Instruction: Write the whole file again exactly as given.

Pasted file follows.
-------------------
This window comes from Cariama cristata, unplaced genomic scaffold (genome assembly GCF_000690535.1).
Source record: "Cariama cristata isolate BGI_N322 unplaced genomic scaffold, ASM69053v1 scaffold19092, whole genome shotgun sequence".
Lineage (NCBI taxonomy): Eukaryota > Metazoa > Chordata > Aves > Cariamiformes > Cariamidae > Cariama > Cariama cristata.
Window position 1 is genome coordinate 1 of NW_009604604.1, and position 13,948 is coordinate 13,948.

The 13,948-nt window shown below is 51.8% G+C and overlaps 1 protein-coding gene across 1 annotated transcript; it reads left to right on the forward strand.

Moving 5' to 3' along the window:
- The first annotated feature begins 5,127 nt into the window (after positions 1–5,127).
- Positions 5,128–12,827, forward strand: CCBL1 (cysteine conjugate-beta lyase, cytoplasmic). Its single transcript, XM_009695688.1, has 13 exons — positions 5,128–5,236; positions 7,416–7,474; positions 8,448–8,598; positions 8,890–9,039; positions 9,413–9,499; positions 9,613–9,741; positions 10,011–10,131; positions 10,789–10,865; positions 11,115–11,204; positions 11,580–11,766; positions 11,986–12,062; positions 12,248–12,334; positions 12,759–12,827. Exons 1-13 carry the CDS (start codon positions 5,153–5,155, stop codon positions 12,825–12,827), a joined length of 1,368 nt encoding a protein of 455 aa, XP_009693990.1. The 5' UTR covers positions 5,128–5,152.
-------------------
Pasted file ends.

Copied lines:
This window comes from Cariama cristata, unplaced genomic scaffold (genome assembly GCF_000690535.1).
Source record: "Cariama cristata isolate BGI_N322 unplaced genomic scaffold, ASM69053v1 scaffold19092, whole genome shotgun sequence".
Lineage (NCBI taxonomy): Eukaryota > Metazoa > Chordata > Aves > Cariamiformes > Cariamidae > Cariama > Cariama cristata.
Window position 1 is genome coordinate 1 of NW_009604604.1, and position 13,948 is coordinate 13,948.

The 13,948-nt window shown below is 51.8% G+C and overlaps 1 protein-coding gene across 1 annotated transcript; it reads left to right on the forward strand.

Moving 5' to 3' along the window:
- The first annotated feature begins 5,127 nt into the window (after positions 1–5,127).
- Positions 5,128–12,827, forward strand: CCBL1 (cysteine conjugate-beta lyase, cytoplasmic). Its single transcript, XM_009695688.1, has 13 exons — positions 5,128–5,236; positions 7,416–7,474; positions 8,448–8,598; positions 8,890–9,039; positions 9,413–9,499; positions 9,613–9,741; positions 10,011–10,131; positions 10,789–10,865; positions 11,115–11,204; positions 11,580–11,766; positions 11,986–12,062; positions 12,248–12,334; positions 12,759–12,827. Exons 1-13 carry the CDS (start codon positions 5,153–5,155, stop codon positions 12,825–12,827), a joined length of 1,368 nt encoding a protein of 455 aa, XP_009693990.1. The 5' UTR covers positions 5,128–5,152.